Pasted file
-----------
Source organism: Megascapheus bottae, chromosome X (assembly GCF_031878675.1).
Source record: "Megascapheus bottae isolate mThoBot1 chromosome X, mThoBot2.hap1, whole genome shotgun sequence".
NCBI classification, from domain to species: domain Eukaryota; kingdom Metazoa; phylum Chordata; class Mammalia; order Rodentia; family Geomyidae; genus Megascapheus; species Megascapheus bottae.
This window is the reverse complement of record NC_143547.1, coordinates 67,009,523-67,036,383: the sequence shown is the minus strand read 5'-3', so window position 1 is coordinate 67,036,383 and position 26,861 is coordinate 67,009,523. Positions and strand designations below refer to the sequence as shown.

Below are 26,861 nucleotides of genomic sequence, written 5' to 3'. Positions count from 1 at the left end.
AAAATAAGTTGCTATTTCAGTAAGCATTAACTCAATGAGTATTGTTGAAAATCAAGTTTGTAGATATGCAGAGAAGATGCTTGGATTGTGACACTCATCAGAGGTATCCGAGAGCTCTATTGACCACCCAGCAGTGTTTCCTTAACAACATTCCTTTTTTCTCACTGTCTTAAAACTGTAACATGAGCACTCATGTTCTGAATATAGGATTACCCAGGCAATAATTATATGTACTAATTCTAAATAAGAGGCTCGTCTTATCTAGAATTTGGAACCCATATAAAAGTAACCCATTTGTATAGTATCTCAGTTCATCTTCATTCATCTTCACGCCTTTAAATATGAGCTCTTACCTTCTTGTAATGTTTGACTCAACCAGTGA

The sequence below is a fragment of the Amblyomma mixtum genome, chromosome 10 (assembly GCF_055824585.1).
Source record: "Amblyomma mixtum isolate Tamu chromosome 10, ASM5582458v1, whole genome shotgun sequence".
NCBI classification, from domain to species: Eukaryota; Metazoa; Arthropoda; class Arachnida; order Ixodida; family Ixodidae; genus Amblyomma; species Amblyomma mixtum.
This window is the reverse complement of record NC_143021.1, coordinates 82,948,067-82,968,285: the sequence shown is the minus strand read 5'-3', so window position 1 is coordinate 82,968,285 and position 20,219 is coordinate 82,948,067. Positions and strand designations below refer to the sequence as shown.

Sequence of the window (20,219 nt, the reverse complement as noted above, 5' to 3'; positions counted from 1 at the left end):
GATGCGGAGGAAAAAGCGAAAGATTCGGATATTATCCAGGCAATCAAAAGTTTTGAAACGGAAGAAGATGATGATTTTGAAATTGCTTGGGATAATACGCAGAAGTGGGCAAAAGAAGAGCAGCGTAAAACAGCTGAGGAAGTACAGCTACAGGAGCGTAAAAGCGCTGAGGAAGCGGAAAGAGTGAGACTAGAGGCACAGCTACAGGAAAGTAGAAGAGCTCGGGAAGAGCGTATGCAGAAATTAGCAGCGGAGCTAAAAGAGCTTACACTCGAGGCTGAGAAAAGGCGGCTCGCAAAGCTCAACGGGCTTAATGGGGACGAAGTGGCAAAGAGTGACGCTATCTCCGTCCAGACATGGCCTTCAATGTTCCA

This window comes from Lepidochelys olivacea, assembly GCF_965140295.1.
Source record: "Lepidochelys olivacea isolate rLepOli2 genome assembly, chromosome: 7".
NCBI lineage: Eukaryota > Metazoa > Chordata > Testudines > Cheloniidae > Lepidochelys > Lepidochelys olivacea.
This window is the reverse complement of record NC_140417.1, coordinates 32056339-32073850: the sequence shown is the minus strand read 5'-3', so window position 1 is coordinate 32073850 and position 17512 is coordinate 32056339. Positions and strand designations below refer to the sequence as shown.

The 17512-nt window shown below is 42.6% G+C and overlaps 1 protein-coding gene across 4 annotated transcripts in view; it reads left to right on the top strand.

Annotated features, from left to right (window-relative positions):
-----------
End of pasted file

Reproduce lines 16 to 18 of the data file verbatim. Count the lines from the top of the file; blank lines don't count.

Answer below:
This window is the reverse complement of record NC_140417.1, coordinates 32056339-32073850: the sequence shown is the minus strand read 5'-3', so window position 1 is coordinate 32073850 and position 17512 is coordinate 32056339. Positions and strand designations below refer to the sequence as shown.

The 17512-nt window shown below is 42.6% G+C and overlaps 1 protein-coding gene across 4 annotated transcripts in view; it reads left to right on the top strand.

Annotated features, from left to right (window-relative positions):